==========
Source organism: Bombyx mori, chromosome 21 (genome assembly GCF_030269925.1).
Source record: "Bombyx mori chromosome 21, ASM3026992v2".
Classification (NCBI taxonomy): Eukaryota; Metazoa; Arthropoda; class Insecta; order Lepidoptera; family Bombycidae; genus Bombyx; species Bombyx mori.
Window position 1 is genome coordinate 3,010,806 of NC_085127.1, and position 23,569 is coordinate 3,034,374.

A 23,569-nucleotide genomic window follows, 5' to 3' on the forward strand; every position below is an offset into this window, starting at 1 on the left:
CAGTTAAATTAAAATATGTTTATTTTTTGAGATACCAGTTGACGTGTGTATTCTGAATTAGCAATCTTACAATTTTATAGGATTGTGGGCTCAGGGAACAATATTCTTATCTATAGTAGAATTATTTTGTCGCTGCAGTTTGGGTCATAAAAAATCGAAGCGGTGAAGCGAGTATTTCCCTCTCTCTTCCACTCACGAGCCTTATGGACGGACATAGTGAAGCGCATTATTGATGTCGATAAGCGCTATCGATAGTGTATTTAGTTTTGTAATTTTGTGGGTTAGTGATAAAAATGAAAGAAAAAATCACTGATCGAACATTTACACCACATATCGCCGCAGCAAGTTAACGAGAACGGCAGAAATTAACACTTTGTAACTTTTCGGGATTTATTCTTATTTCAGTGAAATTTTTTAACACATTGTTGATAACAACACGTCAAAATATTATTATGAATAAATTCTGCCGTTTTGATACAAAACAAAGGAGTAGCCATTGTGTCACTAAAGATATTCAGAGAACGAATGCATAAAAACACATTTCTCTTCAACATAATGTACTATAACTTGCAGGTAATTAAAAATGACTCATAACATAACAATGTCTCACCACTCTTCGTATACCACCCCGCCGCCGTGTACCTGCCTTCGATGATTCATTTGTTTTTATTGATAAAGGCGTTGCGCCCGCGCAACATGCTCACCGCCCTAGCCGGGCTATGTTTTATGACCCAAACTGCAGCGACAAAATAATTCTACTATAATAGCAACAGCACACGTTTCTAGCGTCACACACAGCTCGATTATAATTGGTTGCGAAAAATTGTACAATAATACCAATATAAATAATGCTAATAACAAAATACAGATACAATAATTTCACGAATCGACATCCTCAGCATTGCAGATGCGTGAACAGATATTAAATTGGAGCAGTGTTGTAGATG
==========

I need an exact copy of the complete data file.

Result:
Source organism: Bombyx mori, chromosome 21 (genome assembly GCF_030269925.1).
Source record: "Bombyx mori chromosome 21, ASM3026992v2".
Classification (NCBI taxonomy): Eukaryota; Metazoa; Arthropoda; class Insecta; order Lepidoptera; family Bombycidae; genus Bombyx; species Bombyx mori.
Window position 1 is genome coordinate 3,010,806 of NC_085127.1, and position 23,569 is coordinate 3,034,374.

A 23,569-nucleotide genomic window follows, 5' to 3' on the forward strand; every position below is an offset into this window, starting at 1 on the left:
CAGTTAAATTAAAATATGTTTATTTTTTGAGATACCAGTTGACGTGTGTATTCTGAATTAGCAATCTTACAATTTTATAGGATTGTGGGCTCAGGGAACAATATTCTTATCTATAGTAGAATTATTTTGTCGCTGCAGTTTGGGTCATAAAAAATCGAAGCGGTGAAGCGAGTATTTCCCTCTCTCTTCCACTCACGAGCCTTATGGACGGACATAGTGAAGCGCATTATTGATGTCGATAAGCGCTATCGATAGTGTATTTAGTTTTGTAATTTTGTGGGTTAGTGATAAAAATGAAAGAAAAAATCACTGATCGAACATTTACACCACATATCGCCGCAGCAAGTTAACGAGAACGGCAGAAATTAACACTTTGTAACTTTTCGGGATTTATTCTTATTTCAGTGAAATTTTTTAACACATTGTTGATAACAACACGTCAAAATATTATTATGAATAAATTCTGCCGTTTTGATACAAAACAAAGGAGTAGCCATTGTGTCACTAAAGATATTCAGAGAACGAATGCATAAAAACACATTTCTCTTCAACATAATGTACTATAACTTGCAGGTAATTAAAAATGACTCATAACATAACAATGTCTCACCACTCTTCGTATACCACCCCGCCGCCGTGTACCTGCCTTCGATGATTCATTTGTTTTTATTGATAAAGGCGTTGCGCCCGCGCAACATGCTCACCGCCCTAGCCGGGCTATGTTTTATGACCCAAACTGCAGCGACAAAATAATTCTACTATAATAGCAACAGCACACGTTTCTAGCGTCACACACAGCTCGATTATAATTGGTTGCGAAAAATTGTACAATAATACCAATATAAATAATGCTAATAACAAAATACAGATACAATAATTTCACGAATCGACATCCTCAGCATTGCAGATGCGTGAACAGATATTAAATTGGAGCAGTGTTGTAGATG